Almost a third of Americans say they may never retire because of coronavirus hardships

Dhara Singh
·Reporter
·4 min read

The pandemic’s crushing blow on the economy is derailing most Americans’ retirement plans, with a significant number worrying they won’t be able to retire at all.

Seven in 10 Americans expect the pandemic to hurt their retirement savings, according to a new TD Ameritrade survey, with a fifth predicting a severe impact. Nearly a third, or 30%, of Americans feel like they won’t ever retire, the survey found.

Read more: How to stay on track for early retirement despite the coronavirus pandemic

The outbreak is exacerbating the ongoing retirement saving crisis in the U.S. that existed well before the disease spread throughout the country.

“Unfortunately, this is not surprising. Before this economic fallout, Americans were already ill-prepared for financial emergencies,” said Steven Sexton, CEO of Sexton Advisory Group, a financial firm. “Living paycheck to paycheck and incurring unmanageable debt was already the reality for Americans before the virus hit. The pandemic has only magnified these financial issues on a much larger scale.”

Still recovering from the Great Recession

These findings come when more than 4 in 10 Americans were still recovering from the last recession, according to the study.

Almost 3 in 10 Gen Xers predicted a severe impact on their retirement, compared with 19% of millennials and 15% of boomers.

Almost 3 in 10 Gen Xers predicted a severe impact on their retirement. (Source: TD Ameritrade's COVID-19 and Retirement Survey June 2020)
Almost 3 in 10 Gen Xers predicted a severe impact on their retirement. (Source: TD Ameritrade's COVID-19 and Retirement Survey June 2020)

“What this virus has exposed is the lack of an emergency savings account and basic financial planning,” said Cathy Clauson, senior vice president of retirement services at AssetMark, an investment management firm. “Basic financial planning is essential in good and bad times. We just feel the pain of it missing in the bad times.”

Almost a third of Americans are also under the misconception that they have to pay back their stimulus check to the government, the survey found. Under the CARES Act, many Americans received up to $1,200 in relief money and an extra $500 per child under 17.

Read more: What happens when you drain your 401k retirement savings in your 20s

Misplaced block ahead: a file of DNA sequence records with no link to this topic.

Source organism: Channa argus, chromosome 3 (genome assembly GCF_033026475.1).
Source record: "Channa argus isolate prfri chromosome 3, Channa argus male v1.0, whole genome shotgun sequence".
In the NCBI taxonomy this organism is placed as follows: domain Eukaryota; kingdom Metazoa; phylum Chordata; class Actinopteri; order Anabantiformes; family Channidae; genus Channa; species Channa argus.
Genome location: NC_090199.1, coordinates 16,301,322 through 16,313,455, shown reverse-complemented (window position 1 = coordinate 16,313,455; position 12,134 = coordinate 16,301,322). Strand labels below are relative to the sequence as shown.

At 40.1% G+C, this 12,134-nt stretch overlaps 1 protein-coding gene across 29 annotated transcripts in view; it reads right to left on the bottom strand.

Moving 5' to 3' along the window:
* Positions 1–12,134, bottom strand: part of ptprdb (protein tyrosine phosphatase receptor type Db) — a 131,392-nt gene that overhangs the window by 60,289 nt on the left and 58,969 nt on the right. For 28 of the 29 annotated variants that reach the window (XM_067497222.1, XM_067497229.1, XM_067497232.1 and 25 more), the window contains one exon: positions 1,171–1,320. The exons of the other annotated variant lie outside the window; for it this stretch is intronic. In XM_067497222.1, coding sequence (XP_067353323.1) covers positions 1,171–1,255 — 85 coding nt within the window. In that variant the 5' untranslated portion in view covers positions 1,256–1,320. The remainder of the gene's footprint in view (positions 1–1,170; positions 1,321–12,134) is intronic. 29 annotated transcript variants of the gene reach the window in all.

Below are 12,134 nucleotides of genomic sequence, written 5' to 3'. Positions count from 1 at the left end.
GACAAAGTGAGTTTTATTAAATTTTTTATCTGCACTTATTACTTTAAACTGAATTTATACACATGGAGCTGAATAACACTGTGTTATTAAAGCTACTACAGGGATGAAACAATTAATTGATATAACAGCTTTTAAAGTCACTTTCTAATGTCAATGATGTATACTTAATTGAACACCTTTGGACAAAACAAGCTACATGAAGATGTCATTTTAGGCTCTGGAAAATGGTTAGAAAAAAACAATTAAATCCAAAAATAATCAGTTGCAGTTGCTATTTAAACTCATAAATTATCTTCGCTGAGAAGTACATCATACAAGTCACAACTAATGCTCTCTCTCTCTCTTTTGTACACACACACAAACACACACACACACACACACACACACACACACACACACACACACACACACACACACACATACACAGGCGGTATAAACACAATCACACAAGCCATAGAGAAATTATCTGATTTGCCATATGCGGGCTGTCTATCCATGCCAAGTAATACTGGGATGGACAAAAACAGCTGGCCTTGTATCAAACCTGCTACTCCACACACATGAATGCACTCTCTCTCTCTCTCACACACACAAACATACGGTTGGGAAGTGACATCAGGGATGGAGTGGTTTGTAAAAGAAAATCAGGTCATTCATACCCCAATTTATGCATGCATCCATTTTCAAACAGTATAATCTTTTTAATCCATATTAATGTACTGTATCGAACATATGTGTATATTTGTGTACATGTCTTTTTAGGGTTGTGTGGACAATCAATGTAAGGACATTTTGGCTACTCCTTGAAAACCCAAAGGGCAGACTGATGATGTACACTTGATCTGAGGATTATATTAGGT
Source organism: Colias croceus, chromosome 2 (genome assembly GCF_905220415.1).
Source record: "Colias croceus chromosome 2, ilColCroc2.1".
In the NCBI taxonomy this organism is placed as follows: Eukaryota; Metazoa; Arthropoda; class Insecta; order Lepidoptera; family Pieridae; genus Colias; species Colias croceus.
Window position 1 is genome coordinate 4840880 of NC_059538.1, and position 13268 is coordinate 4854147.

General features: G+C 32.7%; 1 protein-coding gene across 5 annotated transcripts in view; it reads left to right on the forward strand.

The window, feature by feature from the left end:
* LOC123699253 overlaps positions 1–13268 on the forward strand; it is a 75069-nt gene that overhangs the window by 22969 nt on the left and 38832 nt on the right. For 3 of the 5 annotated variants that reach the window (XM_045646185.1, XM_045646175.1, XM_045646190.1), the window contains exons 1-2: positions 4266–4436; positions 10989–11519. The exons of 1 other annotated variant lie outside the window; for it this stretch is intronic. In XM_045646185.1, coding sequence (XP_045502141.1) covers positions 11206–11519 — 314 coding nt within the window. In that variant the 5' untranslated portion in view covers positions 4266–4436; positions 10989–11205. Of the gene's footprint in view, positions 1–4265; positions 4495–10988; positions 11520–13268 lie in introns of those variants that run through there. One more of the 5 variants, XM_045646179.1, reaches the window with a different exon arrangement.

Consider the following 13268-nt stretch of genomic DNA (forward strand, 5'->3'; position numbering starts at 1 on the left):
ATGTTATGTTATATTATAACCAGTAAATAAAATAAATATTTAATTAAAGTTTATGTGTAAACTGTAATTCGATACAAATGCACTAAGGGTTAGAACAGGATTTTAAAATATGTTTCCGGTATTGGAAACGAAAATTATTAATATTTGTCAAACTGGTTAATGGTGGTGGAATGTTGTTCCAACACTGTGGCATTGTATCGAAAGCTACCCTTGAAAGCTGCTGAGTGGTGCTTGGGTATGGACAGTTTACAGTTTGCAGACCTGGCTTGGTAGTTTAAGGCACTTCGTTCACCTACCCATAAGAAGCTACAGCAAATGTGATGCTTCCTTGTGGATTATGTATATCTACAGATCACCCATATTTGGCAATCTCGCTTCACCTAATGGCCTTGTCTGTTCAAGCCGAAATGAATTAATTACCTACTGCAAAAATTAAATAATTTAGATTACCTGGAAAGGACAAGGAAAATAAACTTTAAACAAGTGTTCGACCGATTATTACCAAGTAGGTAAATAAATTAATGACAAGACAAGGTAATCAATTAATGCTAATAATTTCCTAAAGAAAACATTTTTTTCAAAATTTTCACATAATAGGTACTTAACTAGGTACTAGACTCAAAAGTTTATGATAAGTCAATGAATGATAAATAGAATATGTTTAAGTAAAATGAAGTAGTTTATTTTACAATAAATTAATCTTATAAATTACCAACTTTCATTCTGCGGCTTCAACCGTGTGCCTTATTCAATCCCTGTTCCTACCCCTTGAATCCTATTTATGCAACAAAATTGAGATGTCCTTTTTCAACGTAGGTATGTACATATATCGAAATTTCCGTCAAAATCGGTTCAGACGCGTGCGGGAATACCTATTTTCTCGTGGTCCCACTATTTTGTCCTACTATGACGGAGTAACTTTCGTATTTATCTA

“There’s an opportunity to educate on legislation,” said Dara Luber, senior manager of retirement product at TD Ameritrade. “Americans think they have to pay back their stimulus check since they’re taught nothing comes for free.”

Many Americans also don’t know the new pandemic rules on taking money from your retirement savings. About a third believe it’s false that the CARES Act allows you to withdraw up to $100,000 penalty-free from your 401(k), according to the survey.

Yahoo Money sister site Cashay has a weekly newsletter.
Yahoo Money sister site Cashay has a weekly newsletter.

Making sacrifices for retirement

Americans are also prepared to make personal sacrifices to make up for losses in their retirement accounts.

Half are open to looking for a job in retirement to increase income and save costs. More than two-thirds of Gen Xers are considering this option, while almost 4 in 10 adults will or are thinking about delaying retirement altogether.

There are other ways to protect yourself for retirement.

Michael Bonacci, 74 years-old, living for 10 years in Leisureville, an age-restricted senior community, poses for a photo at his home at Leisureville in Pompano Beach, Florida, on March 12, 2020. - Florida, often called "the grayest state" in the US because so many elderly retire here, is facing up to the fact that it has an alarming concentration of the demographic most at-risk from coronavirus. "Everything is an uncertainty because we don't know how this is going to end, you know?" said Anita Lammersdorf. "How bad is it going to be?" asked the 80-year-old Lithuanian-American who still works as a real estate agent. (Photo by Eva Marie UZCATEGUI / AFP) (Photo by EVA MARIE UZCATEGUI/AFP via Getty Images)
Michael Bonacci, 74 years-old, living for 10 years in Leisureville, an age-restricted senior community, poses for a photo at his home at Leisureville in Pompano Beach, Florida, on March 12, 2020. (Photo: EVA MARIE UZCATEGUI/AFP via Getty Images)

“They could delay Social Security and go on to do a hobby and turn that into a second job,” Luber said.

‘Over time it is best to stay invested’

For those savers scrambling to withdraw from their retirement accounts out of fear, don’t, Clauson said. “Without a doubt, history shows us that over time it is best to stay invested,” Clauson said.

After seeing the impact of the coronavirus on their retirement savings, nearly 1 in 2 Americans have or are considering increasing their contributions to make up for lost savings, according to the survey. Gen X and millennials have the home-run advantage on this strategy, Luber said.

“It’s a good sign that they want to prioritize as they see it fit, but it’s really Gen X and millennials that will have a longer time horizon than baby boomers as they come out of the pandemic,” Luber said.

Dhara is a reporter Yahoo Money and Cashay. Follow her on Twitter at @Dsinghx.

Read more:

Follow Yahoo Finance on Twitter, Facebook, Instagram, Flipboard, SmartNews, LinkedIn, YouTube, and reddit.